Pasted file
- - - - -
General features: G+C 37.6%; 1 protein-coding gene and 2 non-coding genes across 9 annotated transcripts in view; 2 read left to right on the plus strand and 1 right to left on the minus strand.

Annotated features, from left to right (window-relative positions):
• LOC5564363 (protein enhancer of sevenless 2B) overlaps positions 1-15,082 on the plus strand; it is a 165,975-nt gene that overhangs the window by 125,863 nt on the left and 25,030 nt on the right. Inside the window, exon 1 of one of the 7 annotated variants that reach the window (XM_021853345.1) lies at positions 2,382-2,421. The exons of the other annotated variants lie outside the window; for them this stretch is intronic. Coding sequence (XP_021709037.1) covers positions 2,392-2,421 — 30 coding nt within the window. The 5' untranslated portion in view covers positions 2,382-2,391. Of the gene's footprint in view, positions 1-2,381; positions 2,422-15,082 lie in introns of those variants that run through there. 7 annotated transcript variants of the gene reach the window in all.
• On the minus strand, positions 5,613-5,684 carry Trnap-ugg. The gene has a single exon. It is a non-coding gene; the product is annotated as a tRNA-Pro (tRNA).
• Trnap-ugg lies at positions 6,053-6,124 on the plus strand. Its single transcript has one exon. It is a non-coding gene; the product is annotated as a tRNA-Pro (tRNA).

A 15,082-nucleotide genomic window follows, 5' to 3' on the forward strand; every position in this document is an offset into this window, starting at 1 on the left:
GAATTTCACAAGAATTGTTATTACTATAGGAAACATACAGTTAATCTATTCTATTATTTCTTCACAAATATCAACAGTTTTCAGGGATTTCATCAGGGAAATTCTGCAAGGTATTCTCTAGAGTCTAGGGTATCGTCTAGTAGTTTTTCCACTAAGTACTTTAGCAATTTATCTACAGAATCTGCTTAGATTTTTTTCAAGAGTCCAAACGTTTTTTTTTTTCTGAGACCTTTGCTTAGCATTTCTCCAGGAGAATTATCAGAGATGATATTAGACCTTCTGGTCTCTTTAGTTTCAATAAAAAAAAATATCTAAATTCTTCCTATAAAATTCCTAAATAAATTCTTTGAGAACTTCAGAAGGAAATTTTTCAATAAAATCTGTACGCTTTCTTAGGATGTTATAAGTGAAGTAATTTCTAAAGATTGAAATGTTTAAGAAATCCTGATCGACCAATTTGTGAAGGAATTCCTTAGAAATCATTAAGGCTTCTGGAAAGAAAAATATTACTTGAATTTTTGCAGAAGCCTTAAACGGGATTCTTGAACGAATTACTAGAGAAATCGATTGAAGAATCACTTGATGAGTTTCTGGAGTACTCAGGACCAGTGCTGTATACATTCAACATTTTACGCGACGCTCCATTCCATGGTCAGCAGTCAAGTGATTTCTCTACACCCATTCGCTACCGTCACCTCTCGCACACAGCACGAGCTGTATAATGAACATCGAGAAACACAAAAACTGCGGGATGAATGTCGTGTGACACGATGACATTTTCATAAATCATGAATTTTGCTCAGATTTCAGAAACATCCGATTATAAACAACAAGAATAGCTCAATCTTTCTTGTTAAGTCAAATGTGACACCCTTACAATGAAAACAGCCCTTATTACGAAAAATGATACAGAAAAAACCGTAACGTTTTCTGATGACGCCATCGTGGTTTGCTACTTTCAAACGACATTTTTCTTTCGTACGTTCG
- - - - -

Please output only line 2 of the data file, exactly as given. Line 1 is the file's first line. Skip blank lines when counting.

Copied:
Annotated features, from left to right (window-relative positions):